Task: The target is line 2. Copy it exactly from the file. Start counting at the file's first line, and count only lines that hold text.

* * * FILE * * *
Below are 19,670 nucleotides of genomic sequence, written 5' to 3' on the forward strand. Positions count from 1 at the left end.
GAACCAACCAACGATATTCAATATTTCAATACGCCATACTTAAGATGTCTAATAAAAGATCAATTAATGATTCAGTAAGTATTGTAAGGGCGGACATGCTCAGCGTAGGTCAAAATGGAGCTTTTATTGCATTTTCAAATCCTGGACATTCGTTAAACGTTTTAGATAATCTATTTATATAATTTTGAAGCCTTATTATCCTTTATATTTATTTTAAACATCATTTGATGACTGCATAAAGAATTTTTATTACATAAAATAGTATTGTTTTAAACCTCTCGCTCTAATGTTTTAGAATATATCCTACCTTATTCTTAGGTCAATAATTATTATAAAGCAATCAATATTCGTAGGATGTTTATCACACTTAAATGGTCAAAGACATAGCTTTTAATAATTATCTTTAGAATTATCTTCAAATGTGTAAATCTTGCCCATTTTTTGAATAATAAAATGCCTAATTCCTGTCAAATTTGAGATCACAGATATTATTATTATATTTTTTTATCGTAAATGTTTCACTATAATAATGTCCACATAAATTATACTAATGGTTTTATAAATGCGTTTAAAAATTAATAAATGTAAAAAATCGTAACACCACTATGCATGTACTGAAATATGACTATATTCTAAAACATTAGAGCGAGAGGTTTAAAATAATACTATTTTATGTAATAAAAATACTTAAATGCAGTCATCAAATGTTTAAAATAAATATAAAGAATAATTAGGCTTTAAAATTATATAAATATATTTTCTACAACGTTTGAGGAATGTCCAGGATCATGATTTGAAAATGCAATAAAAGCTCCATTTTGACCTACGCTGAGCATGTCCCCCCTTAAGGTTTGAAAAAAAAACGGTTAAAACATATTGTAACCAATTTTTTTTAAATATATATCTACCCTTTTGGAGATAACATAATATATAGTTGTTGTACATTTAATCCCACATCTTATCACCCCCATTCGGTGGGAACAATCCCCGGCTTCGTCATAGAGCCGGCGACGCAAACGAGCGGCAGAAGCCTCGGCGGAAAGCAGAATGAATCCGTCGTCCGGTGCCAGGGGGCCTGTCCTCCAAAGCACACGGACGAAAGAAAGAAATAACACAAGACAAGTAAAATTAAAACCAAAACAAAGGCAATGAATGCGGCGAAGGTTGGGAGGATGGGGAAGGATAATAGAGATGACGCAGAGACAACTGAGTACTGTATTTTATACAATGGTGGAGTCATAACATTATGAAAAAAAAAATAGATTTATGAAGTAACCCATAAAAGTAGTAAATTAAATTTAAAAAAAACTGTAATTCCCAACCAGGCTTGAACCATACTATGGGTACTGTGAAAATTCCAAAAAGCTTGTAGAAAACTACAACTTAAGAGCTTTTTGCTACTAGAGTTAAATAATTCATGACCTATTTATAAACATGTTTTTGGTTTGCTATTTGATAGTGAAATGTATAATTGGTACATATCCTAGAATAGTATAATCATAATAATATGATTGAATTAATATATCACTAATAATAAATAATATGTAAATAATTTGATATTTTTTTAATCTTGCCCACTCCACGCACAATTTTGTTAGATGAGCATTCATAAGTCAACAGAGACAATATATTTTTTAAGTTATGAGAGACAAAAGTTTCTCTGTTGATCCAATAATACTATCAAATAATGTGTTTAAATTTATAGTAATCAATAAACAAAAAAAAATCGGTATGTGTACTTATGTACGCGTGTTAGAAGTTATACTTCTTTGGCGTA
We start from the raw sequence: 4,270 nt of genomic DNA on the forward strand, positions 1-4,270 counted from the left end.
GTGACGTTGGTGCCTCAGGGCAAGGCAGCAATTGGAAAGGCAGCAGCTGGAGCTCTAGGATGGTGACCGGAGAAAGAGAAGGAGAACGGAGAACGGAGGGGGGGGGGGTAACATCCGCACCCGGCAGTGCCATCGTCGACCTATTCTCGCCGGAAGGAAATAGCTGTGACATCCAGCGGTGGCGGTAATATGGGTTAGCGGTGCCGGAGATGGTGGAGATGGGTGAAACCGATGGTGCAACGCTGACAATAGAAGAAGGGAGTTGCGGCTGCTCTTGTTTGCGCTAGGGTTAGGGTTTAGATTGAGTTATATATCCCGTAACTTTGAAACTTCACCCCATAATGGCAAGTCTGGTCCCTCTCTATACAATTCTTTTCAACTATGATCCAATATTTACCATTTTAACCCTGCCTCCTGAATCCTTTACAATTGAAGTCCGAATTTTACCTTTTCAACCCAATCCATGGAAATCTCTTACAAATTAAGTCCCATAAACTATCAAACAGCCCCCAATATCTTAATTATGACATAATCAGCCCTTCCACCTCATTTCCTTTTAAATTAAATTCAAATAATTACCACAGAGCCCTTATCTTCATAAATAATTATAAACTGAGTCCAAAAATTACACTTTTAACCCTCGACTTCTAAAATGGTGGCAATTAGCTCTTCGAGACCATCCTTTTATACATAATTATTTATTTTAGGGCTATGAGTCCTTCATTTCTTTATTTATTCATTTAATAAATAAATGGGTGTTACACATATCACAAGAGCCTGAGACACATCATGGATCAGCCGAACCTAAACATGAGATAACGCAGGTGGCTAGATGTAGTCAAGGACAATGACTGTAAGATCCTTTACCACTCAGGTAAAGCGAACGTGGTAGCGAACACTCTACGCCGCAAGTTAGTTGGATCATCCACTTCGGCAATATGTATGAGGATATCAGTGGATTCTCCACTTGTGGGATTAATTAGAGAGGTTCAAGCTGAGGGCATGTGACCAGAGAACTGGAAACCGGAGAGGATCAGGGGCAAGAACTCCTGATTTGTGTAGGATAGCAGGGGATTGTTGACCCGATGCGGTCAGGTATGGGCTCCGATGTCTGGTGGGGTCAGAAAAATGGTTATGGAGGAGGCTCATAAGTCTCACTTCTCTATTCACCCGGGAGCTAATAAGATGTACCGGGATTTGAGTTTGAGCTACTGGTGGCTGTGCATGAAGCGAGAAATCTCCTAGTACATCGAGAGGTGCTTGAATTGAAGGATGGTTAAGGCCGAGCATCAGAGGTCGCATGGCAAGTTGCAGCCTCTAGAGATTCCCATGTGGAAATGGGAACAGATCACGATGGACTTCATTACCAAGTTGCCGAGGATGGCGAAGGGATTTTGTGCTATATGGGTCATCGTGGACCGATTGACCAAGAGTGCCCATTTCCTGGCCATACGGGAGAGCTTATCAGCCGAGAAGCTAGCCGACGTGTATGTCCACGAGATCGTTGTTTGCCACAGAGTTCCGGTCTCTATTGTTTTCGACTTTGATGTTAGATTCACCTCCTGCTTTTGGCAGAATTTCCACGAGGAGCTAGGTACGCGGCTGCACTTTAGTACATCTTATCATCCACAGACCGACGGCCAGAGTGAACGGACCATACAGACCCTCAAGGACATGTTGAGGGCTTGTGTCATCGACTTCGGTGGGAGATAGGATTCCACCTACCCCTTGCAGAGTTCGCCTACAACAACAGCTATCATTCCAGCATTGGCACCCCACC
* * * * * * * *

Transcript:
GAACCAACCAACGATATTCAATATTTCAATACGCCATACTTAAGATGTCTAATAAAAGATCAATTAATGATTCAGTAAGTATTGTAAGGGCGGACATGCTCAGCGTAGGTCAAAATGGAGCTTTTATTGCATTTTCAAATCCTGGACATTCGTTAAACGTTTTAGATAATCTATTTATATAATTTTGAAGCCTTATTATCCTTTATATTTATTTTAAACATCATTTGATGACTGCATAAAGAATTTTTATTACATAAAATAGTATTGTTTTAAACCTCTCGCTCTAATGTTTTAGAATATATCCTACCTTATTCTTAGGTCAATAATTATTATAAAGCAATCAATATTCGTAGGATGTTTATCACACTTAAATGGTCAAAGACATAGCTTTTAATAATTATCTTTAGAATTATCTTCAAATGTGTAAATCTTGCCCATTTTTTGAATAATAAAATGCCTAATTCCTGTCAAATTTGAGATCACAGATATTATTATTATATTTTTTTATCGTAAATGTTTCACTATAATAATGTCCACATAAATTATACTAATGGTTTTATAAATGCGTTTAAAAATTAATAAATGTAAAAAATCGTAACACCACTATGCATGTACTGAAATATGACTATATTCTAAAACATTAGAGCGAGAGGTTTAAAATAATACTATTTTATGTAATAAAAATACTTAAATGCAGTCATCAAATGTTTAAAATAAATATAAAGAATAATTAGGCTTTAAAATTATATAAATATATTTTCTACAACGTTTGAGGAATGTCCAGGATCATGATTTGAAAATGCAATAAAAGCTCCATTTTGACCTACGCTGAGCATGTCCCCCCTTAAGGTTTGAAAAAAAAACGGTTAAAACATATTGTAACCAATTTTTTTTAAATATATATCTACCCTTTTGGAGATAACATAATATATAGTTGTTGTACATTTAATCCCACATCTTATCACCCCCATTCGGTGGGAACAATCCCCGGCTTCGTCATAGAGCCGGCGACGCAAACGAGCGGCAGAAGCCTCGGCGGAAAGCAGAATGAATCCGTCGTCCGGTGCCAGGGGGCCTGTCCTCCAAAGCACACGGACGAAAGAAAGAAATAACACAAGACAAGTAAAATTAAAACCAAAACAAAGGCAATGAATGCGGCGAAGGTTGGGAGGATGGGGAAGGATAATAGAGATGACGCAGAGACAACTGAGTACTGTATTTTATACAATGGTGGAGTCATAACATTATGAAAAAAAAAATAGATTTATGAAGTAACCCATAAAAGTAGTAAATTAAATTTAAAAAAAACTGTAATTCCCAACCAGGCTTGAACCATACTATGGGTACTGTGAAAATTCCAAAAAGCTTGTAGAAAACTACAACTTAAGAGCTTTTTGCTACTAGAGTTAAATAATTCATGACCTATTTATAAACATGTTTTTGGTTTGCTATTTGATAGTGAAATGTATAATTGGTACATATCCTAGAATAGTATAATCATAATAATATGATTGAATTAATATATCACTAATAATAAATAATATGTAAATAATTTGATATTTTTTTAATCTTGCCCACTCCACGCACAATTTTGTTAGATGAGCATTCATAAGTCAACAGAGACAATATATTTTTTAAGTTATGAGAGACAAAAGTTTCTCTGTTGATCCAATAATACTATCAAATAATGTGTTTAAATTTATAGTAATCAATAAACAAAAAAAAATCGGTATGTGTACTTATGTACGCGTGTTAGAAGTTATACTTCTTTGGCGTA